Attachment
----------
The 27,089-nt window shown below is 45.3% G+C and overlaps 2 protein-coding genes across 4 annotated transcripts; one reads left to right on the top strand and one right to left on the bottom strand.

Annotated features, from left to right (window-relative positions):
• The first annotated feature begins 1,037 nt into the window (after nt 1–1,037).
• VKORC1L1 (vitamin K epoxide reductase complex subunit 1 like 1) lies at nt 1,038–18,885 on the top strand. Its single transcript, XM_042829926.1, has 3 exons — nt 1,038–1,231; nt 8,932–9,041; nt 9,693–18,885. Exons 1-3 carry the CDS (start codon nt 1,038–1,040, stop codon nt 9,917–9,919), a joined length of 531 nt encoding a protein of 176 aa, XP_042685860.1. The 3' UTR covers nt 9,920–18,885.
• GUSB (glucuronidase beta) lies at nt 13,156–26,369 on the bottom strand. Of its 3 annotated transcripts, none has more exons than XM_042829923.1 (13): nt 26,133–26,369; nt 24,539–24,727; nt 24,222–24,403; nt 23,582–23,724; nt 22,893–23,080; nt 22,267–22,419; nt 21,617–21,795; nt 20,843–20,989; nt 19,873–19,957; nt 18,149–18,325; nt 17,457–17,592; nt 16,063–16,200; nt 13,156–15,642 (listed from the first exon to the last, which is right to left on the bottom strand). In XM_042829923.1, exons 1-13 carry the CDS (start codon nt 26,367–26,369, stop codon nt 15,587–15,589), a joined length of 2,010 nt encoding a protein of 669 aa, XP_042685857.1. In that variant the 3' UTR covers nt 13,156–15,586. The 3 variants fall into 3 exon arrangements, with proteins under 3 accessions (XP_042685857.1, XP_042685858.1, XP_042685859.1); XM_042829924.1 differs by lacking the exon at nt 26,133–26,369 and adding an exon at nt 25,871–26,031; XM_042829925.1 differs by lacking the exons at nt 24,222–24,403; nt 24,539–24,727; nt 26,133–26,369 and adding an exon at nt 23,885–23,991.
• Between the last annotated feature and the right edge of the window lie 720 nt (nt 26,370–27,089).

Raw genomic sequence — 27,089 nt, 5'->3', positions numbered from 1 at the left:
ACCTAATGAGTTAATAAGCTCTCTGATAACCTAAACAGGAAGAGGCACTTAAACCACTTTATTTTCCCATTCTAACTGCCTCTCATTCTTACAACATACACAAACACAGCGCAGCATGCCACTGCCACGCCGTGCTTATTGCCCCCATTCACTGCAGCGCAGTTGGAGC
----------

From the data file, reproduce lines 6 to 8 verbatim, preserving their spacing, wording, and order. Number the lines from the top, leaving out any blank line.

• Between the last annotated feature and the right edge of the window lie 720 nt (nt 26,370–27,089).

Raw genomic sequence — 27,089 nt, 5'->3', positions numbered from 1 at the left:
ACCTAATGAGTTAATAAGCTCTCTGATAACCTAAACAGGAAGAGGCACTTAAACCACTTTATTTTCCCATTCTAACTGCCTCTCATTCTTACAACATACACAAACACAGCGCAGCATGCCACTGCCACGCCGTGCTTATTGCCCCCATTCACTGCAGCGCAGTTGGAGC